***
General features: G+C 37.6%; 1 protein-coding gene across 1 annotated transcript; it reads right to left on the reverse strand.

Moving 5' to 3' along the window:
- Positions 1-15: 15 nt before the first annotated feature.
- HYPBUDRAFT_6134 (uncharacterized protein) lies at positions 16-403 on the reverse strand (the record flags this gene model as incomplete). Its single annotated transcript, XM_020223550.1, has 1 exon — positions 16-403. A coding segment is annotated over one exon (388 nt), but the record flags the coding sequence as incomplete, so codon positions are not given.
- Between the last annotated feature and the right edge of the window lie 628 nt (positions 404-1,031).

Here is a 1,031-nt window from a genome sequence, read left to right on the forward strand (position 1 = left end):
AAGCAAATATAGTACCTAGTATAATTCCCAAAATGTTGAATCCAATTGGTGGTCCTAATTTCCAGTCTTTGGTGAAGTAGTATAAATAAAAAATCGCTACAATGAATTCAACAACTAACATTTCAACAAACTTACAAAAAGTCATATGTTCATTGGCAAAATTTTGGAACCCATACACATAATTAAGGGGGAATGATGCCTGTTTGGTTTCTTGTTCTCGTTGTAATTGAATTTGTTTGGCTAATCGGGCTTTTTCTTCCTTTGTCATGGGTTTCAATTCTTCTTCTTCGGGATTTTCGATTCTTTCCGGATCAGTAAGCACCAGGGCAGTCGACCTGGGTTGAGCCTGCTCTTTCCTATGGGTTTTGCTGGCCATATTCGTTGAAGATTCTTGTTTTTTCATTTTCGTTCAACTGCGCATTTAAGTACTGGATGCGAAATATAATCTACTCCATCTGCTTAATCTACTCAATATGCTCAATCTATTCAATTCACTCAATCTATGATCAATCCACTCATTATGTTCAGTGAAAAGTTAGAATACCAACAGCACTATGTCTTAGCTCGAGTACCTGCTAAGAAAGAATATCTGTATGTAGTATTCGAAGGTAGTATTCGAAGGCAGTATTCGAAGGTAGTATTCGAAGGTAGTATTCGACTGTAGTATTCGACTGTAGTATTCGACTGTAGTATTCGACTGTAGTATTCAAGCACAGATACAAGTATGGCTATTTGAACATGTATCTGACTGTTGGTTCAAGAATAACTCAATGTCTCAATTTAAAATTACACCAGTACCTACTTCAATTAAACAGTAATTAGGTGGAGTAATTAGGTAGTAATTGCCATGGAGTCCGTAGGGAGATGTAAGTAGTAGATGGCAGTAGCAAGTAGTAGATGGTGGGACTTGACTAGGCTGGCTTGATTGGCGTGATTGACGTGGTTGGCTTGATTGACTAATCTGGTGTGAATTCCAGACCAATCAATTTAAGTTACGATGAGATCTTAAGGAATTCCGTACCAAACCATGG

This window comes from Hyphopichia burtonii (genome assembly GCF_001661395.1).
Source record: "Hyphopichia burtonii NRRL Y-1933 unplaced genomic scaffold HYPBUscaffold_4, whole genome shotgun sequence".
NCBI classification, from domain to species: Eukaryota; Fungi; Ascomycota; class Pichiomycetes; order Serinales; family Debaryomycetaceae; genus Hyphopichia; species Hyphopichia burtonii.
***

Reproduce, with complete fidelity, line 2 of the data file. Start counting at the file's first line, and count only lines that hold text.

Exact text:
Moving 5' to 3' along the window: